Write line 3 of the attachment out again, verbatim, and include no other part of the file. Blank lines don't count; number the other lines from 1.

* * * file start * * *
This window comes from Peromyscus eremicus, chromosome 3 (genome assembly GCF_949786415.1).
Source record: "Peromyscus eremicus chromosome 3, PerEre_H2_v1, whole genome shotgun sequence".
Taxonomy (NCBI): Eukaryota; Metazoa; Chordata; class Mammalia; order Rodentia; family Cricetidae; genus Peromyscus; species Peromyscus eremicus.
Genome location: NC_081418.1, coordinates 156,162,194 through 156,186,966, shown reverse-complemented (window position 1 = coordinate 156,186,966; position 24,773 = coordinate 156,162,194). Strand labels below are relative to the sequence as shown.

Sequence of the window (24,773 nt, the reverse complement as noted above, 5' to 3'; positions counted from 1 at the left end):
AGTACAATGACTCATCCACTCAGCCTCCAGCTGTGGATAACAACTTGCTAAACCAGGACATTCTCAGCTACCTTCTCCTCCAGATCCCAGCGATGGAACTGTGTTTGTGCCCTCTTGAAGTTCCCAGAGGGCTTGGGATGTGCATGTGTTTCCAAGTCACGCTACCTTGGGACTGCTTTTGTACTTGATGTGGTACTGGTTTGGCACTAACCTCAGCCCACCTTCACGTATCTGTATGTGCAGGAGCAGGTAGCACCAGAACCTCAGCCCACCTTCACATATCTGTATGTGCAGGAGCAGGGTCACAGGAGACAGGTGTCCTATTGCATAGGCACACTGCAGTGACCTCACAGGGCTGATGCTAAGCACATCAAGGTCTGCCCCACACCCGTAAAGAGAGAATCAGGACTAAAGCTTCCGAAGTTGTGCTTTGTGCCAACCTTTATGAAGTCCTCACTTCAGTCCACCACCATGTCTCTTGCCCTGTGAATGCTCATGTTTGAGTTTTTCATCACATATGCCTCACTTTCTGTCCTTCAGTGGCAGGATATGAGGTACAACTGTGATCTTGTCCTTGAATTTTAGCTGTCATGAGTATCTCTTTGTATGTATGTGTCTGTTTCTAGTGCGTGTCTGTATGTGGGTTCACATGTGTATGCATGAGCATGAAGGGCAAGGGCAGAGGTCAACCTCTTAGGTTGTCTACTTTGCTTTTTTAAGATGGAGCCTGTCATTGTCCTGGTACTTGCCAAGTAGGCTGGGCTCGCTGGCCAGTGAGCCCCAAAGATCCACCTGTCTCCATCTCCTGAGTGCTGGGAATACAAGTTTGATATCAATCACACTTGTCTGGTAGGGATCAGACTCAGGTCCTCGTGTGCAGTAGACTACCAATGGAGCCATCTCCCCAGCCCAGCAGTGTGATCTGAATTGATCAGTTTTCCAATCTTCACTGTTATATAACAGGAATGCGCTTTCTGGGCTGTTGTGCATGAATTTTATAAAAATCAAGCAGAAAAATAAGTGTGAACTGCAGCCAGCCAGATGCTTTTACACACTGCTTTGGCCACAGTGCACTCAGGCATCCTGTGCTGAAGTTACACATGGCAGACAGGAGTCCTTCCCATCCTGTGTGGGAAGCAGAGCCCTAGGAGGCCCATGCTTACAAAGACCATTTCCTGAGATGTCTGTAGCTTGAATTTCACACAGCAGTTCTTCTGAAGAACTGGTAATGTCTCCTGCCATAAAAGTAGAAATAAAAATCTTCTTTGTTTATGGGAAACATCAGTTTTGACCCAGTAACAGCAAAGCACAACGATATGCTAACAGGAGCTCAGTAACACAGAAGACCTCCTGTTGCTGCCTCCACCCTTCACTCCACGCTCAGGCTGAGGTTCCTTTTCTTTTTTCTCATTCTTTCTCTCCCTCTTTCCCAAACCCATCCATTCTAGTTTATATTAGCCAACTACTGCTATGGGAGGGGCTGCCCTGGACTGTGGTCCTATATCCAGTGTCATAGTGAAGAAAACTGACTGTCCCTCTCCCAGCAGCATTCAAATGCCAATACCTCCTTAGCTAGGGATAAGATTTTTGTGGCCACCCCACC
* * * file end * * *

Taxonomy (NCBI): Eukaryota; Metazoa; Chordata; class Mammalia; order Rodentia; family Cricetidae; genus Peromyscus; species Peromyscus eremicus.